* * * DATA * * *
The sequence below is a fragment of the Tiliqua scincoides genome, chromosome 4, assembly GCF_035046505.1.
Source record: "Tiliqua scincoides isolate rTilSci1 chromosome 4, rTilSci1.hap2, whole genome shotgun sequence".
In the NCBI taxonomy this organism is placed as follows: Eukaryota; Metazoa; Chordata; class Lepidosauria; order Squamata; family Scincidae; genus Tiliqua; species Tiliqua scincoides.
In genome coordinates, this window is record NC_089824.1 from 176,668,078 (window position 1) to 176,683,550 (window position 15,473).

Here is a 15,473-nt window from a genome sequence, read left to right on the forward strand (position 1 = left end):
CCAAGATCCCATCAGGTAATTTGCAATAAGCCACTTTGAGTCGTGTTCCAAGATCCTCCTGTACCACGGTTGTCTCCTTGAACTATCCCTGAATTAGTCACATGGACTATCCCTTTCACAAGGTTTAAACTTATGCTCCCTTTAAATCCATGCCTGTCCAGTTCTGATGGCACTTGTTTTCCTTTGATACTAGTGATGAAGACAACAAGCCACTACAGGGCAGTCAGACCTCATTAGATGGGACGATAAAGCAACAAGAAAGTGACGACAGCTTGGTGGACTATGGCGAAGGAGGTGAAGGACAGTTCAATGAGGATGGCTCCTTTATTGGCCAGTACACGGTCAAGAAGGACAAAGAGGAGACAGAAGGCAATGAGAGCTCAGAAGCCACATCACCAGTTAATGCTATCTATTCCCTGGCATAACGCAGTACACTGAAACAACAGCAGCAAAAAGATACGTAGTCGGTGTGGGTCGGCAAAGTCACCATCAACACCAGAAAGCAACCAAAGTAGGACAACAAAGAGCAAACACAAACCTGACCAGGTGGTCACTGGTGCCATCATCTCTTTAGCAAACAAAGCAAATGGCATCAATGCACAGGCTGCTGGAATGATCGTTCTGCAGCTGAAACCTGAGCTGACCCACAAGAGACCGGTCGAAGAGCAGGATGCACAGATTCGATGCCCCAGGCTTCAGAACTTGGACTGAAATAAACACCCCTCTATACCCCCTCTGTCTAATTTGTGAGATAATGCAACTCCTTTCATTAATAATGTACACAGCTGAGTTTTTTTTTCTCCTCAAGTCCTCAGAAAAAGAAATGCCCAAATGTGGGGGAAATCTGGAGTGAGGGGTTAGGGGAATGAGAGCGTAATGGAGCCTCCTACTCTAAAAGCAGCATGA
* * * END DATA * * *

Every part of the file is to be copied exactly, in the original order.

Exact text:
The sequence below is a fragment of the Tiliqua scincoides genome, chromosome 4, assembly GCF_035046505.1.
Source record: "Tiliqua scincoides isolate rTilSci1 chromosome 4, rTilSci1.hap2, whole genome shotgun sequence".
In the NCBI taxonomy this organism is placed as follows: Eukaryota; Metazoa; Chordata; class Lepidosauria; order Squamata; family Scincidae; genus Tiliqua; species Tiliqua scincoides.
In genome coordinates, this window is record NC_089824.1 from 176,668,078 (window position 1) to 176,683,550 (window position 15,473).

Here is a 15,473-nt window from a genome sequence, read left to right on the forward strand (position 1 = left end):
CCAAGATCCCATCAGGTAATTTGCAATAAGCCACTTTGAGTCGTGTTCCAAGATCCTCCTGTACCACGGTTGTCTCCTTGAACTATCCCTGAATTAGTCACATGGACTATCCCTTTCACAAGGTTTAAACTTATGCTCCCTTTAAATCCATGCCTGTCCAGTTCTGATGGCACTTGTTTTCCTTTGATACTAGTGATGAAGACAACAAGCCACTACAGGGCAGTCAGACCTCATTAGATGGGACGATAAAGCAACAAGAAAGTGACGACAGCTTGGTGGACTATGGCGAAGGAGGTGAAGGACAGTTCAATGAGGATGGCTCCTTTATTGGCCAGTACACGGTCAAGAAGGACAAAGAGGAGACAGAAGGCAATGAGAGCTCAGAAGCCACATCACCAGTTAATGCTATCTATTCCCTGGCATAACGCAGTACACTGAAACAACAGCAGCAAAAAGATACGTAGTCGGTGTGGGTCGGCAAAGTCACCATCAACACCAGAAAGCAACCAAAGTAGGACAACAAAGAGCAAACACAAACCTGACCAGGTGGTCACTGGTGCCATCATCTCTTTAGCAAACAAAGCAAATGGCATCAATGCACAGGCTGCTGGAATGATCGTTCTGCAGCTGAAACCTGAGCTGACCCACAAGAGACCGGTCGAAGAGCAGGATGCACAGATTCGATGCCCCAGGCTTCAGAACTTGGACTGAAATAAACACCCCTCTATACCCCCTCTGTCTAATTTGTGAGATAATGCAACTCCTTTCATTAATAATGTACACAGCTGAGTTTTTTTTTCTCCTCAAGTCCTCAGAAAAAGAAATGCCCAAATGTGGGGGAAATCTGGAGTGAGGGGTTAGGGGAATGAGAGCGTAATGGAGCCTCCTACTCTAAAAGCAGCATGA